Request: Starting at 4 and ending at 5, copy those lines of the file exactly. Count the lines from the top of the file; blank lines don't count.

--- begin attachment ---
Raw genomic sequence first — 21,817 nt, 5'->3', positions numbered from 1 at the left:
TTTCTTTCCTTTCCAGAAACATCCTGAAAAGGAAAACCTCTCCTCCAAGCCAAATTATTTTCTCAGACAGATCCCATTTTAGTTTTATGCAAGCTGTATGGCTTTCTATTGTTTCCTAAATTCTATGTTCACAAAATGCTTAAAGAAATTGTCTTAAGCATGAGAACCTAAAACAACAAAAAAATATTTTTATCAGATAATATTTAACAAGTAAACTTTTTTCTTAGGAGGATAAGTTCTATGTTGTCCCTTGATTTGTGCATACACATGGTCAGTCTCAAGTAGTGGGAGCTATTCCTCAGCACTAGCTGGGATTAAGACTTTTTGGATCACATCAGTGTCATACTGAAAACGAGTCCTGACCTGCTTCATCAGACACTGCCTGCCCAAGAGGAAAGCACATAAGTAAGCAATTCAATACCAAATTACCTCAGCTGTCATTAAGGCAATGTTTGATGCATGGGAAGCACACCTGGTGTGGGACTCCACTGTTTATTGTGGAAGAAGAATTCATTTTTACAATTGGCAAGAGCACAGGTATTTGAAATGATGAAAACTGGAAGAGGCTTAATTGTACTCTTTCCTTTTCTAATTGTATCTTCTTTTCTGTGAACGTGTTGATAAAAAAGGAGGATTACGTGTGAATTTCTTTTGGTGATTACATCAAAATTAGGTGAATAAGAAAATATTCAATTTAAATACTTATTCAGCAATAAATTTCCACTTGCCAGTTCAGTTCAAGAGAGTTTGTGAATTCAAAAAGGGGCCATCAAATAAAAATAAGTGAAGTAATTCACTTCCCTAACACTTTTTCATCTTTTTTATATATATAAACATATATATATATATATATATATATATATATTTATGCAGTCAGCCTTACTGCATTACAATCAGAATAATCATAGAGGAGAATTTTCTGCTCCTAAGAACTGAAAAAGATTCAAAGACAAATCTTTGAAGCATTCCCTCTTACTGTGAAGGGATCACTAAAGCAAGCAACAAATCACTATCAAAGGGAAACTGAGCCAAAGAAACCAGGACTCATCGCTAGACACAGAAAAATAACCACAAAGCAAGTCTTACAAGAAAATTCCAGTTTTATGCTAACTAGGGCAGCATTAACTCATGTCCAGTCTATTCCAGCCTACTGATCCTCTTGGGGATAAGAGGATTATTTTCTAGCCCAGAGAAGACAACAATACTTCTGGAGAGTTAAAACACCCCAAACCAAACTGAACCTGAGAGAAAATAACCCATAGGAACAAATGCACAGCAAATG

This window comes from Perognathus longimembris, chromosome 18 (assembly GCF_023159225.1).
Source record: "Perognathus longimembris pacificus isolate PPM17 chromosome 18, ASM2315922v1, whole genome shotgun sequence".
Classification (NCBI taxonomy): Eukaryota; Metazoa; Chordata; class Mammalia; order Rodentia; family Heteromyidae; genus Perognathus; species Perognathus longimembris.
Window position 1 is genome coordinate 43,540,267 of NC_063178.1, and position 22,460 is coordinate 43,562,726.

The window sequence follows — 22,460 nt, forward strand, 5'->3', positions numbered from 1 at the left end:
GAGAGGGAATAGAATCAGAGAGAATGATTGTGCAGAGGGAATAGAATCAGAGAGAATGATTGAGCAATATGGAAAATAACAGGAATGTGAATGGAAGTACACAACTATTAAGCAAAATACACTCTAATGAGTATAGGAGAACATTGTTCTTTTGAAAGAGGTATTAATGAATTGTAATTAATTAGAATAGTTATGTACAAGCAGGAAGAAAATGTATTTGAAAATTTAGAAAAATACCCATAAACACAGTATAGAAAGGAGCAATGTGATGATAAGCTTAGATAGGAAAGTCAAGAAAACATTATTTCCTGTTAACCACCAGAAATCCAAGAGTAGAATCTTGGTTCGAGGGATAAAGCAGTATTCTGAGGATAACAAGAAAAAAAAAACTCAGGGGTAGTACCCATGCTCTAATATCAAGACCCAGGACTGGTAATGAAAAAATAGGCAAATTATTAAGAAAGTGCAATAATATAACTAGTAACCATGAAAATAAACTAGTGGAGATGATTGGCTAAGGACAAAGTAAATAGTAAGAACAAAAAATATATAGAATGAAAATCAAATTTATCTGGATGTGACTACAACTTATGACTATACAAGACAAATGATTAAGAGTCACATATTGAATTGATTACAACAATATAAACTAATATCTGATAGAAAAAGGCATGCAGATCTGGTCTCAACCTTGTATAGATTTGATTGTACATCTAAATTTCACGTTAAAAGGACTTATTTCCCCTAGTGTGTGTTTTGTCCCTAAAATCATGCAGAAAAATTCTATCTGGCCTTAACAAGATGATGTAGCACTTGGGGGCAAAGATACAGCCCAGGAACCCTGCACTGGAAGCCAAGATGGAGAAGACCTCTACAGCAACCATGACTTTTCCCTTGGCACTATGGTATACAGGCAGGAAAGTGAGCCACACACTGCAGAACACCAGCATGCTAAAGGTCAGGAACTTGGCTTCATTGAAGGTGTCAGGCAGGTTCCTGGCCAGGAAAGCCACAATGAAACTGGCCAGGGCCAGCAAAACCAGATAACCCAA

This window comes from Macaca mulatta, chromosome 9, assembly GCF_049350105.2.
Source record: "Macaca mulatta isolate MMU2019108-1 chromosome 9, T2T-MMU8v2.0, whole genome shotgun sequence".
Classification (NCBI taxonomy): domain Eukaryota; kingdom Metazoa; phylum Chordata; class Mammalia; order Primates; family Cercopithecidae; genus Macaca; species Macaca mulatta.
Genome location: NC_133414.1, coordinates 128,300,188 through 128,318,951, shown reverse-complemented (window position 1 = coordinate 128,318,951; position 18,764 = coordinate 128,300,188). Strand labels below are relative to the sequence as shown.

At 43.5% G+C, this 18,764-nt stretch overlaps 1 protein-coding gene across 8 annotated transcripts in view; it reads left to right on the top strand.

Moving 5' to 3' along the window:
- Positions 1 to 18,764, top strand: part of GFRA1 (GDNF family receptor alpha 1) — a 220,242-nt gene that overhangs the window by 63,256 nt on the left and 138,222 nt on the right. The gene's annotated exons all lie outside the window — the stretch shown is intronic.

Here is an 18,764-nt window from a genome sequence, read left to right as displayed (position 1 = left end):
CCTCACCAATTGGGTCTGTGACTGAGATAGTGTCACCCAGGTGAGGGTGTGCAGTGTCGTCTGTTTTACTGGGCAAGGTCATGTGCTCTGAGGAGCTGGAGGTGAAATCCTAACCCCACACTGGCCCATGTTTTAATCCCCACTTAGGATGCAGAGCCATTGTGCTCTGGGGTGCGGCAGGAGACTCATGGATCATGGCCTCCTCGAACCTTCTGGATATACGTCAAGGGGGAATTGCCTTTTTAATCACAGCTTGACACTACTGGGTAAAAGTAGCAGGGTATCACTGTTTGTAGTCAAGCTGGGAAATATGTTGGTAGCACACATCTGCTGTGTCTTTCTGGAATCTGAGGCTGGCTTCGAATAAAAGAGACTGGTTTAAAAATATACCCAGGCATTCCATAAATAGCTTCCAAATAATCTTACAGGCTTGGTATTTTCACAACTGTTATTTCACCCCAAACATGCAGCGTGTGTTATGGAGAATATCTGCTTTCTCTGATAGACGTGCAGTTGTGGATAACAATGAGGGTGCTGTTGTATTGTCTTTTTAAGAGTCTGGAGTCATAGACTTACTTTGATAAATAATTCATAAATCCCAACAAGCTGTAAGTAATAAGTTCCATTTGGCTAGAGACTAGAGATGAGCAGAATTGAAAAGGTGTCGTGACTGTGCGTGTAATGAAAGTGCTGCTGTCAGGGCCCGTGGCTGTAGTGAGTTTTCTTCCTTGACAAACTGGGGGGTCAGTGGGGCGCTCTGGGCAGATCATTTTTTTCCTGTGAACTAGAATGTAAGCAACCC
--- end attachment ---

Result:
Source record: "Perognathus longimembris pacificus isolate PPM17 chromosome 18, ASM2315922v1, whole genome shotgun sequence".
Classification (NCBI taxonomy): Eukaryota; Metazoa; Chordata; class Mammalia; order Rodentia; family Heteromyidae; genus Perognathus; species Perognathus longimembris.